Tuesday, November 13, 2007

The Microcosm Buffet

I am not sure where this entry is going. I guess it is to suggest that sometimes we are strangers in our own land as our world shrinks and becomes more complex.

I frequent a Chinese Buffet a few blocks down the street. Nothing special, much like all the other Chinese buffets that ubiquitously dot the land. Decent food, cheap price, OK selection, place is spotless and the food is always fresh. I am usually there once a week, sometimes Greg and I go after church on Sunday too. The staff know me by sight.

The place is usually busy and there in is the tale. This little place is a multicultural hotbed. Many of the diners are Mexican. Some families with small kids often speaking English while the adults go on in Spanish. A group of workers together after work, still in the uniform of a painter, roofer, gardener and other jobs many North Americans will not do any more. I know enough Spanish to hear what they are saying. They talk of family, what they did today, what they watched on TV. What they dream of accomplishing.

Above the layer of Spanish, the sing song tones of the Chinese owners and waitress (actually I think she said once that she was Vietnamese) weave through all the "peros", "entonces", "Si's" and "no's" of the Spanish vocabulary. These conversations are more terse and to the point, there are chopsticks to deliver and glasses of tea to fill, crab rangoons to stuff.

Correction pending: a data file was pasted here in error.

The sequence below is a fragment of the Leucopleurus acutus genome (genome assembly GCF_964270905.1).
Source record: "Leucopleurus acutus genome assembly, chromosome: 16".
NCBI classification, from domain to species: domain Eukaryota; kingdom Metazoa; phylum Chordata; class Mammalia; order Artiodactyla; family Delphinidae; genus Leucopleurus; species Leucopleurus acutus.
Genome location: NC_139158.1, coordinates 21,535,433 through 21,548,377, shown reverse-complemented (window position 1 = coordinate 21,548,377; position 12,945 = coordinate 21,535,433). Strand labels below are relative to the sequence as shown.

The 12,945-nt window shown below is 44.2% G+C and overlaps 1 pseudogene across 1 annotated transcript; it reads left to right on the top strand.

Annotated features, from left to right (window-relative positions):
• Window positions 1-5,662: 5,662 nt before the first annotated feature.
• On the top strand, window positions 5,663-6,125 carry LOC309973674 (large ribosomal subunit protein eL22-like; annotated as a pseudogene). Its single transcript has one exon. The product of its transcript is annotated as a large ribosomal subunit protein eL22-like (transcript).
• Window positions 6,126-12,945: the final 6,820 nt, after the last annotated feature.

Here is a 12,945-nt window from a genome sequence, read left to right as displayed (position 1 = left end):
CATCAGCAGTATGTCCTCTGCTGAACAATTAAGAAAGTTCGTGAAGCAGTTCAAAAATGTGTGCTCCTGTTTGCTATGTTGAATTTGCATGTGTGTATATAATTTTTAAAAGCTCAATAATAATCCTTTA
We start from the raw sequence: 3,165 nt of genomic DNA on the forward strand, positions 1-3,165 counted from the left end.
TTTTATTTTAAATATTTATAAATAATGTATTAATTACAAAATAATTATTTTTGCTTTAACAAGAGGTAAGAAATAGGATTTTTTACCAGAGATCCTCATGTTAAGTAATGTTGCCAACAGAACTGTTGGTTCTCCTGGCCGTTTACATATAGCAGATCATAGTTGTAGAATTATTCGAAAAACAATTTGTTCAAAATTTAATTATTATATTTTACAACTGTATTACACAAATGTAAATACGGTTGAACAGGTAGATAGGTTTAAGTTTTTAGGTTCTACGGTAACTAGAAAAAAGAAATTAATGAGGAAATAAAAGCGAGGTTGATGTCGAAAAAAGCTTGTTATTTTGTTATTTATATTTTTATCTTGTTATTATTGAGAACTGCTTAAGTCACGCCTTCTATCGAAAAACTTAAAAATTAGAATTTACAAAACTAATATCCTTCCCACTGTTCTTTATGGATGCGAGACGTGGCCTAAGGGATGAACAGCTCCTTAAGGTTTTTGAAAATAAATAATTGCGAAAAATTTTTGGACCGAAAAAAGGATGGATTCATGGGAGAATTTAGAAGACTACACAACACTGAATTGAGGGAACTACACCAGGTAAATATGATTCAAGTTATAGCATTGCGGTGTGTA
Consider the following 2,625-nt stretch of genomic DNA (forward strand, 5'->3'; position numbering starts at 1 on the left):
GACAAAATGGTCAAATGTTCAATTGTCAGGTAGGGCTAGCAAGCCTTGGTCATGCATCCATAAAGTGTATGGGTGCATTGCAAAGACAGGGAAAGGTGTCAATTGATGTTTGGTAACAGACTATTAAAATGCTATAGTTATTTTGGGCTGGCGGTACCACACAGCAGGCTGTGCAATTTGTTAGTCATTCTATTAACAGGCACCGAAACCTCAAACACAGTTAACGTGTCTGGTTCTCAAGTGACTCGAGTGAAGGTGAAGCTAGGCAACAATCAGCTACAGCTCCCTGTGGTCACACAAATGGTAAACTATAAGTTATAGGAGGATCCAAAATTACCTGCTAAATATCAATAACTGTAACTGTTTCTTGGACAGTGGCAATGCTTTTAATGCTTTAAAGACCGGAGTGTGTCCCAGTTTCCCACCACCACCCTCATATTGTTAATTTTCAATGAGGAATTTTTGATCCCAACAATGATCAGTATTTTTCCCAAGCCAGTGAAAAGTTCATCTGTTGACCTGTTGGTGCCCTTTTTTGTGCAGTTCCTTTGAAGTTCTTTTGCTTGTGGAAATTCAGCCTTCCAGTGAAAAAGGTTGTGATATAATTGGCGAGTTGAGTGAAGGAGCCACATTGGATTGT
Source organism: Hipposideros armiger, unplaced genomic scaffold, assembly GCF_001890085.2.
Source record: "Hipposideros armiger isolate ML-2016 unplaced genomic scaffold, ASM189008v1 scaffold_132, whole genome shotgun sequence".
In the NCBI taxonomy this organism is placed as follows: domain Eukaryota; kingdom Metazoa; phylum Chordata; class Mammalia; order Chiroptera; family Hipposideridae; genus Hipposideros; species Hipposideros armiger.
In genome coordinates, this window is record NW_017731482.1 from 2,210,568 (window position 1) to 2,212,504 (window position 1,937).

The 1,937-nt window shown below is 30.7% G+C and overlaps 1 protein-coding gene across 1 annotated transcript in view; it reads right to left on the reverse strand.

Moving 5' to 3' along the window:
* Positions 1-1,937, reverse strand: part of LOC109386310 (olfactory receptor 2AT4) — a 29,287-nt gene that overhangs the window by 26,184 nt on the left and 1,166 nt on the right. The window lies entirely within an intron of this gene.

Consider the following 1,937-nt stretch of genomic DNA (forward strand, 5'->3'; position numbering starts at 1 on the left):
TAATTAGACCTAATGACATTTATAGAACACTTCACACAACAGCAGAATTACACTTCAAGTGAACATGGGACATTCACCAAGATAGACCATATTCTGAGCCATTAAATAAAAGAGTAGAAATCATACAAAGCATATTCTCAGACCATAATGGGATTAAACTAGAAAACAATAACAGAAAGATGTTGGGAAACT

As we are in midtown Kansas City, thus from time to time we have the unique English of African-Americans. Sometimes as foreign to me as the Chinese.

A few of us speak white English, or whatever it is called. A regional accent might creep in too, maybe from the South.. or Kansas even.

I guess this is the norm now, even in a small neighborhood Chinese Restaurant, the majority of the patrons are a so called minority in the larger population. Do we even have a single minority now? Will every race and nationality be a minority soon? The US became one nation out people from many nations; "E Pluribus, Unam" remember? I do not see that happening as much now, we are splintering. Newcomers hold on to their customs and languages, not just here but almost everywhere immigrants are flocking. The great melting pot has congealed and separated into lumps, like an unwatched hollandaise.

Perhaps I go to the place for the floor show. I go to revel in the cacophony of voices, explore the customs of the world and see how people are not really all that different as we share the bounty of the ancient cuisine of the East.

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